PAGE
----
Skip to main content

Effect of different rehabilitation training timelines to prevent shoulder dysfunction among postoperative breast cancer patients: study protocol for a randomized controlled trial



Due to advancements in treatment, the survival of breast cancer (BC) patients has significantly improved. Improving the postoperative quality of life has become a widespread concern for patients and doctors. At present, the staged rehabilitation training program for postoperative BC patients has been recognized. However, there is not yet a consensus about the optimal time to initiate rehabilitation training. We designed this study to investigate the optimal intervention times for postoperative BC patients to begin different stages of rehabilitation.


This is a randomized controlled trial. Female participants with BC who are scheduled to undergo mastectomy, including unilateral total breast or breast-conserving surgery plus axillary lymph node dissection, will be enrolled in this study. The intervention includes the following: 200 participants will be allocated using a 1:1:1:1 ratio to the A, B, C, and D groups, which have four different rehabilitation timelines for four phases of rehabilitation exercises. A therapist will evaluate the patient’s overall health and then adjust the training intensity before initiating training. The assessments include upper limb mobility, grip, limb circumference, postoperative drainage volume (PDV), and pain. The training will last for 12 weeks, and patients will undergo follow-up twice within 6 weeks after discharge. Outcomes include the following: Constant-Murley Score (CMS) is the primary parameter. European Organization Research and Treatment of Cancer Quality of Life Questionnaire-BR23 (EORTC QLQ-BR23), SF-36, range of motion (ROM), strength, grip, circumference, PDV, and pain are the secondary parameters. All enrolled subjects will be assessed at 1 day, 3 days, 1 week, and 2, 3, 6, 9, 12, and 18 weeks after the surgery.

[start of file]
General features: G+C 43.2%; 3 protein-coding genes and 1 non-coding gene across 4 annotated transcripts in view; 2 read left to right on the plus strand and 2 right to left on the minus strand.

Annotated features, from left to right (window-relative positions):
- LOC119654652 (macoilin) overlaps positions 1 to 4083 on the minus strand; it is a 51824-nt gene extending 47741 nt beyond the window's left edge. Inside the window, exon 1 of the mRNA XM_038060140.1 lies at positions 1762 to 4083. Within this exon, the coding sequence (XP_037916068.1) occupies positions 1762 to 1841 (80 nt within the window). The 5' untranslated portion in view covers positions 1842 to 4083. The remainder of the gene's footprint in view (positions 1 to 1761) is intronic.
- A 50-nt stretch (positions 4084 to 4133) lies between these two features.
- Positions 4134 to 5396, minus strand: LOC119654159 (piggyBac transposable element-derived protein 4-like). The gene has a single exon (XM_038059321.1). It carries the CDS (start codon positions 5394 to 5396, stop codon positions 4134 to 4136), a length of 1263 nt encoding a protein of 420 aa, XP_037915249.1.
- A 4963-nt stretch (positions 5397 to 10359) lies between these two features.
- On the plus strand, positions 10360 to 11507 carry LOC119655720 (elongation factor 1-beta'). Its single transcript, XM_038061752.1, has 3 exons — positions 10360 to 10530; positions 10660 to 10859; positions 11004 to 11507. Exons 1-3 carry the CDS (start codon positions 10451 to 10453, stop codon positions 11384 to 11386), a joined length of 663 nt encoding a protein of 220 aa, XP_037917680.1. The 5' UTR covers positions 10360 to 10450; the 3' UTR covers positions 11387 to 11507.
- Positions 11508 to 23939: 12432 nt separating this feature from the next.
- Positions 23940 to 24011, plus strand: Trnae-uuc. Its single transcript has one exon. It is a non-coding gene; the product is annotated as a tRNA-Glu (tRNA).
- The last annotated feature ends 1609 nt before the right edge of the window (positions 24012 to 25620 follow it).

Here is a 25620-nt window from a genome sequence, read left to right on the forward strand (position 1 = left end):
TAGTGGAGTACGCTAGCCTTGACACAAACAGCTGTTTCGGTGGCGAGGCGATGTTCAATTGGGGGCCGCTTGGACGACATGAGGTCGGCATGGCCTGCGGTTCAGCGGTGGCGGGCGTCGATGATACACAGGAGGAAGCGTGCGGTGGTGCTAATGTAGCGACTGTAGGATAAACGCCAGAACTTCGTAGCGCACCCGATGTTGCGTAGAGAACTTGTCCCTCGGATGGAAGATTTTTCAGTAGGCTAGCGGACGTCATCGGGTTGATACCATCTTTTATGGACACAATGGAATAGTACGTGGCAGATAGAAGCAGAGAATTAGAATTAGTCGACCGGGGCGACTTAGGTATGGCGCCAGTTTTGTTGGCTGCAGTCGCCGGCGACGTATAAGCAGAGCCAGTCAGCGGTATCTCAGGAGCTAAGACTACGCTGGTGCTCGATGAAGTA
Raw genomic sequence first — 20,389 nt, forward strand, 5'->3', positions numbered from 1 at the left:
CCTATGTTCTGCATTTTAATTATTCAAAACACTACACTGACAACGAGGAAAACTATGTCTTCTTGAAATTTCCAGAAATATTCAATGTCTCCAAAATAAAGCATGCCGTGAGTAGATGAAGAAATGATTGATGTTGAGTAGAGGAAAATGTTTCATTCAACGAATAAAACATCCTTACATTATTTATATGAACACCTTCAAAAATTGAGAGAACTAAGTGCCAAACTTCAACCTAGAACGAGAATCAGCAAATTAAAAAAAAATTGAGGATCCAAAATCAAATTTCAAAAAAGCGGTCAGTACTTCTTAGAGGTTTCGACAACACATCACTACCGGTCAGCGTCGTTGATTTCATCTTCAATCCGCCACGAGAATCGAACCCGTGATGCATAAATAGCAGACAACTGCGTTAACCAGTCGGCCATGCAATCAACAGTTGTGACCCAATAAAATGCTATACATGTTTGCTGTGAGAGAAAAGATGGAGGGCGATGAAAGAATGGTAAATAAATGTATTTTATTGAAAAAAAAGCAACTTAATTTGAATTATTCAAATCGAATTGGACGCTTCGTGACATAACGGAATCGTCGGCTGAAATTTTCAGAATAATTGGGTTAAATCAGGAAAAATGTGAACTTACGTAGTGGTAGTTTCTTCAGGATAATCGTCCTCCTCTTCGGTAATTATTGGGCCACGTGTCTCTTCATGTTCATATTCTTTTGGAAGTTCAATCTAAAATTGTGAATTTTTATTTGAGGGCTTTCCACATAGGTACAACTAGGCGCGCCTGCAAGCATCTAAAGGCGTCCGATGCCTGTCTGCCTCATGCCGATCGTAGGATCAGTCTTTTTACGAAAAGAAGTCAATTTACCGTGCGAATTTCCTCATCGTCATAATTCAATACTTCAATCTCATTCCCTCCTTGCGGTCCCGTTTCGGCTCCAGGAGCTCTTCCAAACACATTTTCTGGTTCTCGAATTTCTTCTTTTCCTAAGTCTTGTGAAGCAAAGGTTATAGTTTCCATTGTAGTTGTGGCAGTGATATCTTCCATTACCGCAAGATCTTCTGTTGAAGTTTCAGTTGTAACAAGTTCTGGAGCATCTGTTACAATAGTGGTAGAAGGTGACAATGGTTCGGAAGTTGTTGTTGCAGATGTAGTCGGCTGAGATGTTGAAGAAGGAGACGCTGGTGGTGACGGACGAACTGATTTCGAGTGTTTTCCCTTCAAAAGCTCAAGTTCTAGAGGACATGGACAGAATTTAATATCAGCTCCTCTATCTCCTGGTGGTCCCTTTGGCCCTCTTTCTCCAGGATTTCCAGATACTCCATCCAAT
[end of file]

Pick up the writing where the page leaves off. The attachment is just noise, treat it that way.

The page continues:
This is a randomized controlled trial to evaluate the effect of different rehabilitation training timelines to prevent shoulder dysfunction among postoperative patients with BC. If the results are confirmed, this study will establish an optimal timeline for postoperative BC rehabilitation.

Trial registration NCT03658265. Registered on September 2018.

Peer Review reports


Breast cancer (BC) is the most commonly diagnosed malignant tumor among women worldwide. According to the statistics in America in 2018, BC alone accounted for 30% of all new cancer diagnoses in women [1]. Although China has a relatively low incidence of BC compared to America, it has increased by 20–30% in the past few decades and is growing by 3–5% annually according to the National Central Cancer Registry of China [2, 3]. Previously, the most common cause of cancer death in women age 20–59 years was BC [4]. However, early detection and surgical intervention have continued to improve, and BC survival rates now reach 90% [1].

BC treatment mainly involves surgery, along with radiotherapy and chemotherapy. The most common surgical procedures are sentinel lymph node biopsy (SLNB) and axillary lymph node dissection (ALND) for the lymph nodes [5], which are usually combined in clinical practice. SLNB is a less invasive method of evaluating nodal involvement in order to detect metastasis in a lymph node. Women with affected sentinel lymph nodes should be offered ALND [6, 7]. A meta-analysis has shown no differences between SLNB and ALND in overall survival, disease-free survival, or regional lymph node recurrence; however, it has shown significant differences in postoperative morbidity and quality of life [8]. ALND, also known as modified radical mastectomy, is indicated in patients who present with axillary metastases that are palpable or diagnosed via needle biopsy [9]. Surgery generally resects the mammary gland and the fascia of the pectoralis major and the latissimus dorsi, retaining both the pectoralis major and the pectoralis minor. During this procedure, there is a high risk of injury to the related muscles and nerves. In addition, the axillary lymph nodes and the lymphatic adipose tissue of the subscapular area are removed. After suturing and compression dressing, tissue around the armpit adheres to the muscles, forming a stiff and inelastic scar tissue, which affects upper limb mobility. Surgery combined with chemotherapy and radiotherapy may also disrupt the lymphatic reflux, which can lead to lymphedema and limit physical activity. Long-term reduced shoulder function causes chronic pain, muscle atrophy, decreased strength, decreased mobility, upper limb edema, sensory disturbance, and decreased cardiopulmonary endurance, which can severely affect patient’s emotions and quality of life [10, 11].